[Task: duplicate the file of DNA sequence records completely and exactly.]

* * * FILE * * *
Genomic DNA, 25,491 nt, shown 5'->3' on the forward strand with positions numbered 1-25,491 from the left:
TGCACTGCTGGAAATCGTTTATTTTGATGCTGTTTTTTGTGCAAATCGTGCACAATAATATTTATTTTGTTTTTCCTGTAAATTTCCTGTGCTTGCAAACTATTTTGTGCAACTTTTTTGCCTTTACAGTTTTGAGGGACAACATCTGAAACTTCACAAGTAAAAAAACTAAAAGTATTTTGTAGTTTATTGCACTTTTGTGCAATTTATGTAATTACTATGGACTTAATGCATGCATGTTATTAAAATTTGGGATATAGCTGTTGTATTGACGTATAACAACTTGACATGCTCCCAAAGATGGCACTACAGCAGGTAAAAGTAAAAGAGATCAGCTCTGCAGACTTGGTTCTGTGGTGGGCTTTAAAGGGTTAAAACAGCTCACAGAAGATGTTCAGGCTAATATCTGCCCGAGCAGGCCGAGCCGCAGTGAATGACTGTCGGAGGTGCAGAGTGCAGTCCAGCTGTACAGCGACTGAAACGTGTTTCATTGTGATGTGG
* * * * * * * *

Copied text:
Genomic DNA, 25,491 nt, shown 5'->3' on the forward strand with positions numbered 1-25,491 from the left:
TGCACTGCTGGAAATCGTTTATTTTGATGCTGTTTTTTGTGCAAATCGTGCACAATAATATTTATTTTGTTTTTCCTGTAAATTTCCTGTGCTTGCAAACTATTTTGTGCAACTTTTTTGCCTTTACAGTTTTGAGGGACAACATCTGAAACTTCACAAGTAAAAAAACTAAAAGTATTTTGTAGTTTATTGCACTTTTGTGCAATTTATGTAATTACTATGGACTTAATGCATGCATGTTATTAAAATTTGGGATATAGCTGTTGTATTGACGTATAACAACTTGACATGCTCCCAAAGATGGCACTACAGCAGGTAAAAGTAAAAGAGATCAGCTCTGCAGACTTGGTTCTGTGGTGGGCTTTAAAGGGTTAAAACAGCTCACAGAAGATGTTCAGGCTAATATCTGCCCGAGCAGGCCGAGCCGCAGTGAATGACTGTCGGAGGTGCAGAGTGCAGTCCAGCTGTACAGCGACTGAAACGTGTTTCATTGTGATGTGG